Is reading aloud on the decline? (and why we need it)

Following the success of our volunteer information sessions early in the year, we were approached by a number of people interested in volunteering with Give a Book. Although many of our opportunities are in person we still received responses from individuals keen to assist us remotely to spread the pleasure of reading where it is needed most. This includes creating resources for reading groups, starting a fundraiser, or putting design skills to work. We received this wonderful blog from Jude Bingle which is as inspiring as it is informative:

Reading aloud is associated with childhood and it is considered for and about children but the benefits dont and shouldnt stop there. There are some concerning trends showing a decline in both the amount and the age to which children are read to.  


The Nielsen Book Researchs survey from 2019 showed that only 33% of children aged 0-13 are read to daily at home. This has declined steadily over the last nine years. Children reading to themselves for pleasure has also dropped in previous years. There appears to be a correlation between those children who are regularly read to by a parent and those who choose to read for pleasure. It seems once reading is embedded as a pleasurable thing to enjoy together it naturally prompts reading alone. 

 The pandemic led to further investigation into the effects of reading aloud. The publisher Egmont Books UK decided to use the confinement of lockdowns to research into children’s reading. They created a reading club to work as a qualitative study involving 42 families, totalling 64 children. It ran over six weeks in the first UK lockdown. Parents agreed to read daily to their children (or together if the child wanted to read). The study included a mix of families of keen readers and those who were not engaged with reading. 

 The project had positive results for all participants with reading being normalised quickly and noticeably improved wellbeing. Parents were surprised at the difference it made, even in those families that considered themselves keen readers already. There was also an improvement in attainment, which was significant considering many children were missing schoolmates and some could be resistant to home learning. Progress was achieved in all areas, not just English, with significant improvements in vocabulary and comprehension. Imaginations were sparked and listening skills improved.  

Reading to young children 

By making reading aloud a part of everyday life, there are benefits for all ages. For younger children it assists with language development and encourages bonding with caregivers. Brain development is concentrated in the first three years of life so reading aloud early is ideal. Reading aloud to babies can have a calming effect and as such is perfect as part of a bedtime routine. Books open up the world of stories to all children and can even help with managing emotions. A survey in 2018 from the National Literacy Trust found those children who had found a love for reading were also less likely to suffer from mental health issues. Studies have also found academic success is associated more with reading for pleasure than a parent having a degree. Reading aloud is so significant in childhood it is even used as an indicator of life prospects by sociologists.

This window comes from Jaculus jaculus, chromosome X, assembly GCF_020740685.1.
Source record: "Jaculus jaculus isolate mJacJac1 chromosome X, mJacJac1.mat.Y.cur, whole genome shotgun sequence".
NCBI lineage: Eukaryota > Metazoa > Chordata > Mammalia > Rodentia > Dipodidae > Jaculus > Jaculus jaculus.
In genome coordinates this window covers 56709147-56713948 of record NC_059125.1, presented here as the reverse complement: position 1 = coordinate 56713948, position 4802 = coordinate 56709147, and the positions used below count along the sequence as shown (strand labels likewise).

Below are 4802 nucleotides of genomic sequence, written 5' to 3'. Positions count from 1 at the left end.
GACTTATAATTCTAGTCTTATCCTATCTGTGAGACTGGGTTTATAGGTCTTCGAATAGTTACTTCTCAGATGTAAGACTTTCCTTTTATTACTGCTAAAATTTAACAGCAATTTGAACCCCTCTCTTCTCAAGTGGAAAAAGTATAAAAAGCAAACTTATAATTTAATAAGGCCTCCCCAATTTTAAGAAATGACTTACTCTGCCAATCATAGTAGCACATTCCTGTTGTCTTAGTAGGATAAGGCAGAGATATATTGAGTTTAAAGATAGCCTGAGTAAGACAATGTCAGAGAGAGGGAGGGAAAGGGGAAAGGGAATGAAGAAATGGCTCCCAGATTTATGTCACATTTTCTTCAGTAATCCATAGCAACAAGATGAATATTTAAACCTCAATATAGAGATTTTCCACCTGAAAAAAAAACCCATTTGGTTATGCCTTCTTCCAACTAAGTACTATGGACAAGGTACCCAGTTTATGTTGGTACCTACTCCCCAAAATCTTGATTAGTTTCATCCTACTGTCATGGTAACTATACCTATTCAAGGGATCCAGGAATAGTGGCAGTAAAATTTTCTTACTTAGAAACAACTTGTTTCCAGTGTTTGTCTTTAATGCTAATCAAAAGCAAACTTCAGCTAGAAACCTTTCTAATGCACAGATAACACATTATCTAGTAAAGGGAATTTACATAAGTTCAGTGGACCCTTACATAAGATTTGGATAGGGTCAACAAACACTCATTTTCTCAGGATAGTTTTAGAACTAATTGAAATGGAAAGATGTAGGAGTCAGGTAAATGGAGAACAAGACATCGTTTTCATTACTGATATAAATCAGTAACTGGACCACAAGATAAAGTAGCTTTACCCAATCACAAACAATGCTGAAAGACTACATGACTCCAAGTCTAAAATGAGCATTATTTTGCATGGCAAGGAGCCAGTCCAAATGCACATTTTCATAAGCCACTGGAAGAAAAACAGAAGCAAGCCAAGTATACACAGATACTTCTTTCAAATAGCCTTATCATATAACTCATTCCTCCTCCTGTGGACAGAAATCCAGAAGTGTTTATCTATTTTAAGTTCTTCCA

Older children 

Reading to children is easier to manage when they are younger and cannot read for themselves but this may be doing older children a disservice. The majority of parents will have stopped reading to their children by the time they reach the age of 8. Only 19% of children aged between 8 and 10 will be read to daily by an adult. This marks a drop from the previous survey and interestingly there is a corresponding drop in children of 8 and over reading for pleasure. This shift away from reading and increase in screen time could indicate a threat to wellbeing and potentially have a longer term societal impact. 

 As children get older and are able to read to themselves there is a temptation to leave them to do so. However, even the most confident reader can have a valuable experience when books are read to them. The separation from having to decipher the words allows them to fully experience the story and have their imagination take over. It can also be a doorway to more complex books, introducing vocabulary and sentence structure to children who can easily clarify anything they dont understand. The bonding experienced from parents reading to babies doesnt disappear as children get older. If anything it can deepen and become more significant. Enjoying a story together can allow conversations to develop about issues that may otherwise be missed. As children become stronger readers you could even take it in turns to read aloud. 

Reading as adults 

As adults, silent reading is the normal state. Things changed through history as more people became literate and the speed of silent reading became an advantage. However, reading aloud can provide significant benefits for adults as well as children. Research has shown that reading aloud allows us to remember information better than reading silently. This is the case for all age ranges. Being read to can also help with memory retention. 

 Reading aloud can help us decipher more complex information, possibly as a result of slowing down. This speed factor is probably the reason reading aloud can help us spot errors we may otherwise miss in our own writing. In addition, the bonding effect reading aloud has between children and caregivers also works for adults. Whether you are the reader or listener, somebody taking the time to share words with another is an intimate, shared experience whatever your age. 


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